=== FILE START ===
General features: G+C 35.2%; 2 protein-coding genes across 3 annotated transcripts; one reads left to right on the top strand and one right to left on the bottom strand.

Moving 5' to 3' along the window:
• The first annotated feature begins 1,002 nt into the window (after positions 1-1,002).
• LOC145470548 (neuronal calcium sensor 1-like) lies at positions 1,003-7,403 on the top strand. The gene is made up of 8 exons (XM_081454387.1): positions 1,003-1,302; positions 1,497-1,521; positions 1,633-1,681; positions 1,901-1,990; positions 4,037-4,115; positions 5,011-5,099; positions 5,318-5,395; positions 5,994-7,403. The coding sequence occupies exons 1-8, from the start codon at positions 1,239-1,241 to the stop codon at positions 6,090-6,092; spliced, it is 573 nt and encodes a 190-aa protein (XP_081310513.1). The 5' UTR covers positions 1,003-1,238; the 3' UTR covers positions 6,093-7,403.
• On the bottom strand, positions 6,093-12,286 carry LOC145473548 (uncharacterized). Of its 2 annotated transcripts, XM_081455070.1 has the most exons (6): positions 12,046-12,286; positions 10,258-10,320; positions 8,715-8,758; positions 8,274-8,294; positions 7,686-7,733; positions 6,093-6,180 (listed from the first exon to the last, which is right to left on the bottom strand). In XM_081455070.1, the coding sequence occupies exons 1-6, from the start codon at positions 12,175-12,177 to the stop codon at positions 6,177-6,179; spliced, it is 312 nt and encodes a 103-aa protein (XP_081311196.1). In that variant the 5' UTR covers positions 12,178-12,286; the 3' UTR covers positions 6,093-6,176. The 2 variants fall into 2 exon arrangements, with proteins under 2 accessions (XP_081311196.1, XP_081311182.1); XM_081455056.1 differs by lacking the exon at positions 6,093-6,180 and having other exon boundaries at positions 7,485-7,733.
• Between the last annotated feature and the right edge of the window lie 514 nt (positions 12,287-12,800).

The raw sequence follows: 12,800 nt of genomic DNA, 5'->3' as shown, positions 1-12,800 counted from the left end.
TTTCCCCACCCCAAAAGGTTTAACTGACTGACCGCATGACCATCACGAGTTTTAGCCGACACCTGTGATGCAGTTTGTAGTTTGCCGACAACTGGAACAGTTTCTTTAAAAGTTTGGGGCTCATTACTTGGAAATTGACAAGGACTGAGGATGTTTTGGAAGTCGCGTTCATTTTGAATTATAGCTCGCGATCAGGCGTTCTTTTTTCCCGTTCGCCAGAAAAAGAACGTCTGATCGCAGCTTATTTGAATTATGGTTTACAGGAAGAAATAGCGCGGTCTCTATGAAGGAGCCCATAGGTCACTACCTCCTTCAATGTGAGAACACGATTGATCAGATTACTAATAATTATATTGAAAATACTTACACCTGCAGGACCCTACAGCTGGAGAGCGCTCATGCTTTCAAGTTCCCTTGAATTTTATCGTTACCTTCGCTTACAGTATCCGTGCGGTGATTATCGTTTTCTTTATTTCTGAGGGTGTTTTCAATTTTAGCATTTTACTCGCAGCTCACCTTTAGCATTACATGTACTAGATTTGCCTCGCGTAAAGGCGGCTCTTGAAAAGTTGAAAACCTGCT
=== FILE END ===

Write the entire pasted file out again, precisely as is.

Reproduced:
General features: G+C 35.2%; 2 protein-coding genes across 3 annotated transcripts; one reads left to right on the top strand and one right to left on the bottom strand.

Moving 5' to 3' along the window:
• The first annotated feature begins 1,002 nt into the window (after positions 1-1,002).
• LOC145470548 (neuronal calcium sensor 1-like) lies at positions 1,003-7,403 on the top strand. The gene is made up of 8 exons (XM_081454387.1): positions 1,003-1,302; positions 1,497-1,521; positions 1,633-1,681; positions 1,901-1,990; positions 4,037-4,115; positions 5,011-5,099; positions 5,318-5,395; positions 5,994-7,403. The coding sequence occupies exons 1-8, from the start codon at positions 1,239-1,241 to the stop codon at positions 6,090-6,092; spliced, it is 573 nt and encodes a 190-aa protein (XP_081310513.1). The 5' UTR covers positions 1,003-1,238; the 3' UTR covers positions 6,093-7,403.
• On the bottom strand, positions 6,093-12,286 carry LOC145473548 (uncharacterized). Of its 2 annotated transcripts, XM_081455070.1 has the most exons (6): positions 12,046-12,286; positions 10,258-10,320; positions 8,715-8,758; positions 8,274-8,294; positions 7,686-7,733; positions 6,093-6,180 (listed from the first exon to the last, which is right to left on the bottom strand). In XM_081455070.1, the coding sequence occupies exons 1-6, from the start codon at positions 12,175-12,177 to the stop codon at positions 6,177-6,179; spliced, it is 312 nt and encodes a 103-aa protein (XP_081311196.1). In that variant the 5' UTR covers positions 12,178-12,286; the 3' UTR covers positions 6,093-6,176. The 2 variants fall into 2 exon arrangements, with proteins under 2 accessions (XP_081311196.1, XP_081311182.1); XM_081455056.1 differs by lacking the exon at positions 6,093-6,180 and having other exon boundaries at positions 7,485-7,733.
• Between the last annotated feature and the right edge of the window lie 514 nt (positions 12,287-12,800).

The raw sequence follows: 12,800 nt of genomic DNA, 5'->3' as shown, positions 1-12,800 counted from the left end.
TTTCCCCACCCCAAAAGGTTTAACTGACTGACCGCATGACCATCACGAGTTTTAGCCGACACCTGTGATGCAGTTTGTAGTTTGCCGACAACTGGAACAGTTTCTTTAAAAGTTTGGGGCTCATTACTTGGAAATTGACAAGGACTGAGGATGTTTTGGAAGTCGCGTTCATTTTGAATTATAGCTCGCGATCAGGCGTTCTTTTTTCCCGTTCGCCAGAAAAAGAACGTCTGATCGCAGCTTATTTGAATTATGGTTTACAGGAAGAAATAGCGCGGTCTCTATGAAGGAGCCCATAGGTCACTACCTCCTTCAATGTGAGAACACGATTGATCAGATTACTAATAATTATATTGAAAATACTTACACCTGCAGGACCCTACAGCTGGAGAGCGCTCATGCTTTCAAGTTCCCTTGAATTTTATCGTTACCTTCGCTTACAGTATCCGTGCGGTGATTATCGTTTTCTTTATTTCTGAGGGTGTTTTCAATTTTAGCATTTTACTCGCAGCTCACCTTTAGCATTACATGTACTAGATTTGCCTCGCGTAAAGGCGGCTCTTGAAAAGTTGAAAACCTGCT